The Best New Wines from New Zealand
New Zealand's fresh, fruit-driven wines continue to grow in popularity in the U.S. market. With American wine lovers, especially restaurant customers, seeking out more vibrant and less tiring white wine alternatives to chardonnay, New Zealand sauvignon blanc is penetrating the consciousness of the mass market, and more adventuresome drinkers are discovering the country's brisk riesling and pinot gris bottlings as well. As you will read on the following pages, I tasted more delightful New Zealand wines than ever before, partly because more wineries today are shipping wine to America. But with pressure on the U.S. dollar over the past year, prices for New Zealand wines are sneaking higher, and it's getting harder to find legitimately interesting wines - other than sauvignon blanc, riesling and pinot gris - at low prices.
Vintage 2002 was clearly a challenging one for most growing areas of New Zealand, partly due to the record size of the crop. It was a cool and frequently wet growing season in which grapes in many sites struggled to achieve flavor development. Most of the country experienced higher-than-average rainfall during late summer, which often had the effect of stimulating vine growth rather than ripening the berries. Warmer, dryer weather in March and early April reportedly helped later-ripening varieties such as cabernet and syrah; I have not yet had the chance to taste these wines. But in my recent tastings I ran across numerous successful pinot noirs.
I found 2002 to be especially hard on sauvignon blanc, New Zealand's most commercially important variety and a grape that has provided more than its share of highlights in my tastings of New Zealand wines in recent years. The wines generally possess brisk acidity and freshness, but of more than 75 examples of 2002 sauvignon blanc I tasted this summer, the majority were too herbaceous and/or tart to recommend, including many wines from producers that normally produce excellent examples. Virtually none had the ripeness, density and flavor development to merit outstanding ratings. Almost certainly, excessive yields were a determining factor here. At the same time, however, I found dozens of crisp, stylish wines, most made without any oak influence, and I continue to consider New Zealand to be the finest source for sauvignon blanc outside the Loire Valley.
By the way, my early look at a handful of 2003 sauvignons suggests that this vintage, with crop levels down sharply from 2002 due to spring frost and poor weather during the flowering, may well have yielded sauvignons with more aromatic and flavor interest, although it must be pointed out that New Zealand's winemakers do not expect this generally cool year to be a particularly strong vintage either. (One exception is reportedly Central Otago, which managed for the most part to escape spring frost despite the fact that this southerly region is also generally New Zealand's coolest and most frost-prone.) The 2003 sauvignons, however, may be slower to arrive in export markets than in past years, for two reasons. First, with considerably less wine available, many producers will be seeking to parcel out their bottles to make it through the 12-month cycle. Equally important, there is a growing feeling among many of New Zealand's producers that their sauvignon blancs do not show well when rushed to market just after they've been bottled and really need six to nine months to round into form.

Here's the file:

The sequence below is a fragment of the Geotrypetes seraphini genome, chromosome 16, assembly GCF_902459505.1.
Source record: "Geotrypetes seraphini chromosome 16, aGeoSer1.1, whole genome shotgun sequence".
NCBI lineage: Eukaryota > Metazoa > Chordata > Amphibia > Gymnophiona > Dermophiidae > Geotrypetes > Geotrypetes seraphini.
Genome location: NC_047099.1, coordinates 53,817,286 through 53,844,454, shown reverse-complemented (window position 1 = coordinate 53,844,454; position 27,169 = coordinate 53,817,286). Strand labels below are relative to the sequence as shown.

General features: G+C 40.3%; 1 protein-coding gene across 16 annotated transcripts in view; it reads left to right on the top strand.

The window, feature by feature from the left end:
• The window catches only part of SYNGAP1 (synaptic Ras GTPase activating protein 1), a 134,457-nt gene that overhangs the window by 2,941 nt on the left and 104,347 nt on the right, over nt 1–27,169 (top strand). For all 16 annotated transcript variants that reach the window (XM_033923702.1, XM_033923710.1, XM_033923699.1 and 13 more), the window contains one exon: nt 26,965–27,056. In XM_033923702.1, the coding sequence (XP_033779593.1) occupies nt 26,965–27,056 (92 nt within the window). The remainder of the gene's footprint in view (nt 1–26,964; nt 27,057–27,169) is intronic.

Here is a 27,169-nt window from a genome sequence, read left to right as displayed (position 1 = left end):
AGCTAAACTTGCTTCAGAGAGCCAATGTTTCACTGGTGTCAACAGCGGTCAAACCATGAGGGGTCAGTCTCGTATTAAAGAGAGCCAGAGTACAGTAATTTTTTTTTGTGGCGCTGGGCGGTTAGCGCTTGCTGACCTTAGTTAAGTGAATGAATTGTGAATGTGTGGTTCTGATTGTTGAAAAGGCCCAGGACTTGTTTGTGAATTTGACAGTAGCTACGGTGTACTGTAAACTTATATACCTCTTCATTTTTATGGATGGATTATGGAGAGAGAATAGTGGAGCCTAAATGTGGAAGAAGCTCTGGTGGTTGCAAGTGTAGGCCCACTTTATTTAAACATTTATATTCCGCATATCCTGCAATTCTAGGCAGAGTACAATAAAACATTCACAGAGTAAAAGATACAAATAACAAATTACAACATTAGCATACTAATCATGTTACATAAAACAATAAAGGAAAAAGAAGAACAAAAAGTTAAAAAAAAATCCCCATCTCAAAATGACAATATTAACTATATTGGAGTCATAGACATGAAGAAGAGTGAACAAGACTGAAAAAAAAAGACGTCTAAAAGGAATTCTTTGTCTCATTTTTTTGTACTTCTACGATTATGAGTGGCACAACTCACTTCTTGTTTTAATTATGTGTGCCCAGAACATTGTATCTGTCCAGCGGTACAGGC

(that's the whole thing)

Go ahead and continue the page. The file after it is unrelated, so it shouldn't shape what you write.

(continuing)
Although sauvignon blanc bottlings did not dominate my annual tastings of New Zealand wines quite as they had in recent years, one of the reasons for this was also the increasing quality of other white wines, including many examples from vintage 2001, a year that produced a full crop of higher-than-average quality. I tasted more good chardonnays and juicy, intense rieslings than ever before. And I was particularly impressed by a number of pinot gris bottlings this time around. The best examples of New Zealand pinot gris are fresh, reasonably aromatic and food-friendly. While most New Zealand wines would be better if crop levels were reduced by 25% or more, I did not run across many dilute pinot gris offerings.
New Zealand's red wines.
In recent weeks, I've sampled scores of New Zealand pinot noirs, including a host of delightfully fresh, stylish, fruit-driven wines. If these wines do not generally match Oregon's best examples for weight on the palate, complexity of soil character, and sheer ambitiousness, they are often fresher, juicier and easier to drink.
As for New Zealand's red wines from Bordeaux varieties, I still don't see the point. For every reasonably competent cabernet or Bordeaux blend I tasted, no fewer than eight or nine were unacceptably herbaceous, thin or dry. And even the good ones typically show distinct green qualities that I suspect many American wine drinkers will find troubling. What makes these wines even harder to swallow is that fact that they're more likely to cost $40 than $20, ranking them as poor value in export markets.